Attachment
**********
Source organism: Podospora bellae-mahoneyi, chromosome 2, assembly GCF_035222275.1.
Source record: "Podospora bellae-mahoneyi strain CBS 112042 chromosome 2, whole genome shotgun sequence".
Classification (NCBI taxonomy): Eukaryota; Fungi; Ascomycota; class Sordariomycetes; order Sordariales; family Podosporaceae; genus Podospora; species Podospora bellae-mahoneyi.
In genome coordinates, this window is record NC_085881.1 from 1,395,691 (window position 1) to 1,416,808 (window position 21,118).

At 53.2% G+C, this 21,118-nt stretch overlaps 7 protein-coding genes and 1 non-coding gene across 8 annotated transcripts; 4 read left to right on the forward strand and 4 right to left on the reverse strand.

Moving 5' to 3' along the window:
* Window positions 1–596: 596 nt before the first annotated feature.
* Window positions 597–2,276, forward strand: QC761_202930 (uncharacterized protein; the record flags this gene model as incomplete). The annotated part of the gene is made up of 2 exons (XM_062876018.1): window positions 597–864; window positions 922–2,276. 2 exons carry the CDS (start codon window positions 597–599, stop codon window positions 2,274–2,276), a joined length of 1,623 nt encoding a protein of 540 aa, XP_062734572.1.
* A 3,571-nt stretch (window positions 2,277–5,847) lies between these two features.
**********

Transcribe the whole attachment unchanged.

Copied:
Source organism: Podospora bellae-mahoneyi, chromosome 2, assembly GCF_035222275.1.
Source record: "Podospora bellae-mahoneyi strain CBS 112042 chromosome 2, whole genome shotgun sequence".
Classification (NCBI taxonomy): Eukaryota; Fungi; Ascomycota; class Sordariomycetes; order Sordariales; family Podosporaceae; genus Podospora; species Podospora bellae-mahoneyi.
In genome coordinates, this window is record NC_085881.1 from 1,395,691 (window position 1) to 1,416,808 (window position 21,118).

At 53.2% G+C, this 21,118-nt stretch overlaps 7 protein-coding genes and 1 non-coding gene across 8 annotated transcripts; 4 read left to right on the forward strand and 4 right to left on the reverse strand.

Moving 5' to 3' along the window:
* Window positions 1–596: 596 nt before the first annotated feature.
* Window positions 597–2,276, forward strand: QC761_202930 (uncharacterized protein; the record flags this gene model as incomplete). The annotated part of the gene is made up of 2 exons (XM_062876018.1): window positions 597–864; window positions 922–2,276. 2 exons carry the CDS (start codon window positions 597–599, stop codon window positions 2,274–2,276), a joined length of 1,623 nt encoding a protein of 540 aa, XP_062734572.1.
* A 3,571-nt stretch (window positions 2,277–5,847) lies between these two features.